Because Of the influx of kittens during the summer breeding season, we know that animal shelters throughout the USA are inundated with young and newborn cats who are effectively homeless. Because of this perennial problem the ASPCA opened a new facility in 2014 to deal with the regular influx. The facility is dedicated to the treatment of newborn cats. These cats are too young to survive on their own and they need specialist care which is resource-intensive. The facility provides a service to the Animal Care Centres of New York City in 5 boroughs. The facility has 200 adjustable cages which can accommodate either a nursing mother or orphaned kittens. In all, the facility can accommodate 2,000 kittens during the breeding season which is between April to the end of September.

The ASPCA are proud to announce that between the date that the facility opened in May to November 10, 2015, 1,500 kittens have passed through the facility. The staff decided to celebrate the moment and their achievement. They had a “pomp and circumstance" ceremony. Two dozen kitten nursery staffers attended wearing suitable T-shirts and even mortarboards as if it were real graduation ceremony. The kittens are then moved on to the next phase in their life which is to seek an adopter.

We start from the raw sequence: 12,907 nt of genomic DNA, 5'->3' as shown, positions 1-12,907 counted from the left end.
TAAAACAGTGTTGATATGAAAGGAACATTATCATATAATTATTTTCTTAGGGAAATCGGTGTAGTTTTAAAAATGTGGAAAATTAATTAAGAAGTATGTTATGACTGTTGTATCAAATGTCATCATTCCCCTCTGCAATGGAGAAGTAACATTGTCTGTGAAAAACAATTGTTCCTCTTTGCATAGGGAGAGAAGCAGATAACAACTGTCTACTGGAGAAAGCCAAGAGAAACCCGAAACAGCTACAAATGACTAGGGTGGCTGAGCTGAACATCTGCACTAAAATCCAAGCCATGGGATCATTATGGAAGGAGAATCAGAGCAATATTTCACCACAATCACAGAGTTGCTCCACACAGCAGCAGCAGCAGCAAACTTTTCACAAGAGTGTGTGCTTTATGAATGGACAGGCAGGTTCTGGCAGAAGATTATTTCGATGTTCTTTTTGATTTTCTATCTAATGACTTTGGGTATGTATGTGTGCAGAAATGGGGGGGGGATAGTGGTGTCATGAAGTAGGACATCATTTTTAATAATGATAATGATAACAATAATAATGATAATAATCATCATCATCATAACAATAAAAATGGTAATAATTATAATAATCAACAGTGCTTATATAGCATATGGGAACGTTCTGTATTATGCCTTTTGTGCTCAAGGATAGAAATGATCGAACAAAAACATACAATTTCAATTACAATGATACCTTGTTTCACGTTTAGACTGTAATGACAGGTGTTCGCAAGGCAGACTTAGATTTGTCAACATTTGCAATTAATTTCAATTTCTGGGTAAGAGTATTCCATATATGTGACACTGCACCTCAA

The level of care provided at this kitten nursery is awesome. During the 6 months it was open to the 10th November more than 50 ASPCA workers worked 24 hours per day in up to nine-hour shifts to provide top quality care. I don't think you could do more than that. The Nursery's Medical Manager, Sabrina Velasquez said that the experience has been extremely positive.

The last stage for the kittens before adoption is to pass through the spaying and neutering process. The Medical Administrative Assistant, Chrissy Martinez-Munoz, works out the schedule for the operations. She said: “I'm the last stage before they go to adoptions, so by the time they reach me, they're halfway home..."

One of the staffers, Teandra Hendry said: “It's rewarding to see them go from not wanting to eat, to putting on weight, then developing personalities and becoming ready for adoption."

This is a fantastic facility and they deserve to celebrate their success. I'm pleased to write about it. It is always a pleasure to write about successful cat rescue particularly when it concerns the most vulnerable.